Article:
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Case Reports in Immunology
Volume 2019, Article ID 4762937, 6 pages
Case Series

Anti-N-Methyl-D-Aspartate Encephalitis as Paraneoplastic Manifestation of Germ-Cells Tumours: A Cases Report and Literature Review

1Department of Immunology. Hospital Universitario Ramón y Cajal, Ctra. Colmenar Km 9,1, 28034 Madrid, Spain
2Department of Neurology. Hospital Universitario Ramón y Cajal, Ctra. Colmenar Km 9,1, 28034 Madrid, Spain

Correspondence should be addressed to Claudia Geraldine Rita; moc.liamg@gatiraidualc

Received 24 November 2018; Revised 18 February 2019; Accepted 19 February 2019; Published 10 March 2019

Academic Editor: Christian Drouet

Copyright © 2019 Claudia Geraldine Rita et al. This is an open access article distributed under the Creative Commons Attribution License, which permits unrestricted use, distribution, and reproduction in any medium, provided the original work is properly cited.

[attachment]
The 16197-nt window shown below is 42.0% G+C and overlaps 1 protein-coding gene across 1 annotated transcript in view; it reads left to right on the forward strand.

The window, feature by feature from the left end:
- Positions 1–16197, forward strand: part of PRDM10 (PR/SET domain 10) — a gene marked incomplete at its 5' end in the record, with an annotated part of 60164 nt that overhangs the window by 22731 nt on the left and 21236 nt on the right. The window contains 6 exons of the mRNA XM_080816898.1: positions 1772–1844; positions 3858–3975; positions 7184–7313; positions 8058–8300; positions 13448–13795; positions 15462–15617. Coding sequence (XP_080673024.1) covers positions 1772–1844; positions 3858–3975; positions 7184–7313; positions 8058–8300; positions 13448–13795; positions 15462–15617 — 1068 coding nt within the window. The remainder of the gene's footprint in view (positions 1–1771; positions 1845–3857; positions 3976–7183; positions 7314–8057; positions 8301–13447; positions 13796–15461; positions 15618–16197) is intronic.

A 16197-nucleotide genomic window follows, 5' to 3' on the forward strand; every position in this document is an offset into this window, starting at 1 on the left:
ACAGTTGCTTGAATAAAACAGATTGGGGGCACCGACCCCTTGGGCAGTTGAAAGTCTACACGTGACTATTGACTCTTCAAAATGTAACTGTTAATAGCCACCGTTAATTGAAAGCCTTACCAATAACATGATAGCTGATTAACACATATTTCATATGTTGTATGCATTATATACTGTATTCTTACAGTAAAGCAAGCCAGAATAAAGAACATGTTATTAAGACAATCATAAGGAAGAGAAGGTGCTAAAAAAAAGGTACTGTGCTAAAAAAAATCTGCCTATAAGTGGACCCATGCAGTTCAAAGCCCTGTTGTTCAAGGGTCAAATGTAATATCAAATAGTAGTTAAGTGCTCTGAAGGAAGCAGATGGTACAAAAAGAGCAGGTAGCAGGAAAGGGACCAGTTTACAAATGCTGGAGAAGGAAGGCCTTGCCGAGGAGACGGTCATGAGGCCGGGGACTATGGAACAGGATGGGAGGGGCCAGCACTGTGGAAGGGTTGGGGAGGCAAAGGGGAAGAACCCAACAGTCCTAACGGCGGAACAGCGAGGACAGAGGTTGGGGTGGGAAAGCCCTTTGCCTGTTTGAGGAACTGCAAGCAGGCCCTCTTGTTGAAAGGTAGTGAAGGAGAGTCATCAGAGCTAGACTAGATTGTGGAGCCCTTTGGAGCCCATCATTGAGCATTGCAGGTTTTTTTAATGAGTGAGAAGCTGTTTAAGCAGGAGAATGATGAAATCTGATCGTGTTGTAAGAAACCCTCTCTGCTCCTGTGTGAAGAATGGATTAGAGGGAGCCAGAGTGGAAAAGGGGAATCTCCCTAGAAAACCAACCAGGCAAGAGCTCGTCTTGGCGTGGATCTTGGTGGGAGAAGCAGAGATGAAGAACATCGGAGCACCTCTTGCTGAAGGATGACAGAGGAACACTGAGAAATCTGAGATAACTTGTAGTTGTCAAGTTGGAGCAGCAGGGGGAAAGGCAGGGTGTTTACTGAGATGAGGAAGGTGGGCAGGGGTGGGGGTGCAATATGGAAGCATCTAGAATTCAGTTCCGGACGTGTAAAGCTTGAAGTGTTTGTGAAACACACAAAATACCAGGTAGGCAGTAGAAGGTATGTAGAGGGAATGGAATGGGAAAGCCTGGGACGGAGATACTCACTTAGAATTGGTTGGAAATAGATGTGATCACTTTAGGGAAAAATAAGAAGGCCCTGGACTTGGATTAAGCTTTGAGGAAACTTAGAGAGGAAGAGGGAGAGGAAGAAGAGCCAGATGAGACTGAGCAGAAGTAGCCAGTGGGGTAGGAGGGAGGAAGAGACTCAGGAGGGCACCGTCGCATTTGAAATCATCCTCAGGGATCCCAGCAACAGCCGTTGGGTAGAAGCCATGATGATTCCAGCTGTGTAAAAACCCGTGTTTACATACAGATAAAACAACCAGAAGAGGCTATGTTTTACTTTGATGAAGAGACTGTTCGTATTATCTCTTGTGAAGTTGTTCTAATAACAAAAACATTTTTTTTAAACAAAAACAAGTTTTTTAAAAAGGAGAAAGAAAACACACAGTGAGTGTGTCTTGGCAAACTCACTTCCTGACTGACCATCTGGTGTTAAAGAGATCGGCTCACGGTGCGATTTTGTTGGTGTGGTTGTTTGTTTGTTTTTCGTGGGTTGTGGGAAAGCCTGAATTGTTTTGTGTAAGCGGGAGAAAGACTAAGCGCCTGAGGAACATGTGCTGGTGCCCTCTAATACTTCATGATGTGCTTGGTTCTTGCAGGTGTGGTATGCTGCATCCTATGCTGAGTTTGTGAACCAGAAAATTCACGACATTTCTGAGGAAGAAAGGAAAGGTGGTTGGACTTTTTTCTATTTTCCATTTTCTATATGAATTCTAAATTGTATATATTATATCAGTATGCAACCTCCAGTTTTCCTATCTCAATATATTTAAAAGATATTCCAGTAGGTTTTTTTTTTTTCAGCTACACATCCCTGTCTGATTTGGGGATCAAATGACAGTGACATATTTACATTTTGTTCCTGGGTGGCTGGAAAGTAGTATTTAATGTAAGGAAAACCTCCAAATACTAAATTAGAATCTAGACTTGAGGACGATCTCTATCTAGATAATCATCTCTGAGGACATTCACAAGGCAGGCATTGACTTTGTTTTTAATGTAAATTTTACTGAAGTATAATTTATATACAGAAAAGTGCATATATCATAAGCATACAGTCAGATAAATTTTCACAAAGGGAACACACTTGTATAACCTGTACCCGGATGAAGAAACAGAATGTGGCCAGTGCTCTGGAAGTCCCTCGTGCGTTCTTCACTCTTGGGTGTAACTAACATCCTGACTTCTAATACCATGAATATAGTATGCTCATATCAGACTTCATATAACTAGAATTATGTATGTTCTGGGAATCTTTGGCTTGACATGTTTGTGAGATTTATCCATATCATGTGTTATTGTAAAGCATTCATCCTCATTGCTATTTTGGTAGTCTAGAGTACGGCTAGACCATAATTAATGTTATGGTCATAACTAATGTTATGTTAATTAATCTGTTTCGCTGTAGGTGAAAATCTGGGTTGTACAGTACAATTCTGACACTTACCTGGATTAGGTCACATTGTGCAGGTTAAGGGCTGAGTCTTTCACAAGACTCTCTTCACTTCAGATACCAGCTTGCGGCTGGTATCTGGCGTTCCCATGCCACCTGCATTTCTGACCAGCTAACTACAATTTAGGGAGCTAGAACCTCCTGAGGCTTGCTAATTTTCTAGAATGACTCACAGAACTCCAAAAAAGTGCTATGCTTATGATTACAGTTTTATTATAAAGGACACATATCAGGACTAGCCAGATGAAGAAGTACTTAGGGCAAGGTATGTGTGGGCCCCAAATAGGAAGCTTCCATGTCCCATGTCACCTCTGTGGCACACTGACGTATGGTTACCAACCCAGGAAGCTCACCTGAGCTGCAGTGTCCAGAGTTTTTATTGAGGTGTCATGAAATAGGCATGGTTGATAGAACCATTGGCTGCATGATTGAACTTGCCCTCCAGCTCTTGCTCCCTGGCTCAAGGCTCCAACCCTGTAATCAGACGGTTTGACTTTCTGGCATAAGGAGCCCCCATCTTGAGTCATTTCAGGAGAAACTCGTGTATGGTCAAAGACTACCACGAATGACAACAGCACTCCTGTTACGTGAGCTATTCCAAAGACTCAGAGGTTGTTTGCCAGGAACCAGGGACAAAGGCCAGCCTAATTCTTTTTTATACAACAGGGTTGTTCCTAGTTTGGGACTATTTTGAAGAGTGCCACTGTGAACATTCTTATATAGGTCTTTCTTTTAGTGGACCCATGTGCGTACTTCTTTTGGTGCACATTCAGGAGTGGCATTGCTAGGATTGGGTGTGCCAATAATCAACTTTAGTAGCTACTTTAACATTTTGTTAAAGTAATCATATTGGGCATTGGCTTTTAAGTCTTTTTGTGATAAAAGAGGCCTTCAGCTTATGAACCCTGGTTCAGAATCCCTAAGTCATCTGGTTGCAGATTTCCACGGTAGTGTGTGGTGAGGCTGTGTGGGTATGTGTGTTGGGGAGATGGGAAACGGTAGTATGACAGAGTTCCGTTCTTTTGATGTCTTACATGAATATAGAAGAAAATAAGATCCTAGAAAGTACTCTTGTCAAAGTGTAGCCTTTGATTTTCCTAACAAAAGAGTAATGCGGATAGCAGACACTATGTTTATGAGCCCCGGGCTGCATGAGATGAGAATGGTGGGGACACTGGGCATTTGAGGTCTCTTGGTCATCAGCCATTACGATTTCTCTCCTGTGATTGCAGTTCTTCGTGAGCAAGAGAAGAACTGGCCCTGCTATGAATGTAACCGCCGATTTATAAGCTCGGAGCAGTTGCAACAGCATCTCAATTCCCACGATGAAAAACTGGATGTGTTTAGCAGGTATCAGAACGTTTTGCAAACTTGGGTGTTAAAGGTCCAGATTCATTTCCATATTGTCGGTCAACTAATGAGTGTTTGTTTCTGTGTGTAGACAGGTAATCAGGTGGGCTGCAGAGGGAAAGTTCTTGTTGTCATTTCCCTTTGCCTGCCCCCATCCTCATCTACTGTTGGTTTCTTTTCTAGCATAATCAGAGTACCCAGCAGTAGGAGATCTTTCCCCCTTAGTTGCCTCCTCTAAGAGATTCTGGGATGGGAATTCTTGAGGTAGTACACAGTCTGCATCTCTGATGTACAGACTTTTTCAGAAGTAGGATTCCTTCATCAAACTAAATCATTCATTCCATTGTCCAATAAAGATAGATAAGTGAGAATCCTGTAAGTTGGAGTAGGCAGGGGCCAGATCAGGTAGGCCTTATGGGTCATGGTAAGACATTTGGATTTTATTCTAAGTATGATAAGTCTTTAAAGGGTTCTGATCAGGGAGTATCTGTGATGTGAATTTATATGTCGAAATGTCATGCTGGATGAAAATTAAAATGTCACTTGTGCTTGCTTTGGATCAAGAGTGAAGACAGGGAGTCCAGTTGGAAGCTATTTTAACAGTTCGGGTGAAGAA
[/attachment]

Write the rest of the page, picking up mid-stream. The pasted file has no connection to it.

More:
Anti-N-methyl-D-aspartate (NMDA) receptor encephalitis is the most common form of autoimmune encephalitis, caused by the interaction between an antibody and its target, located on glutamate receptor type N-methyl-D-aspartate (NMDA) of neuronal surface. There is a wide spectrum of clinical features starting by a viral-like prodrome, followed by symptoms such as psychosis, aggressive behaviour, memory loss, seizures, movement disorders, and autonomic instability. Up to 50% of the affected young female patients have germ-cells tumours as ovarian teratoma, making it essential to establish an early diagnosis through detection of specific antibodies in serum and cerebrospinal fluid (CSF). This retrospective observational study was performed in patients whom positive anti-NMDA receptor antibodies have been tested, associated with clinical manifestations that suggest autoimmune encephalitis and a germ-cell tumour confirmed by pathology. Six patients have tested positive for anti-NMDA receptor antibodies associated with a germ-cell tumour and clinical manifestations of autoimmune encephalitis. Management includes aggressive immunosuppression and surgical removal.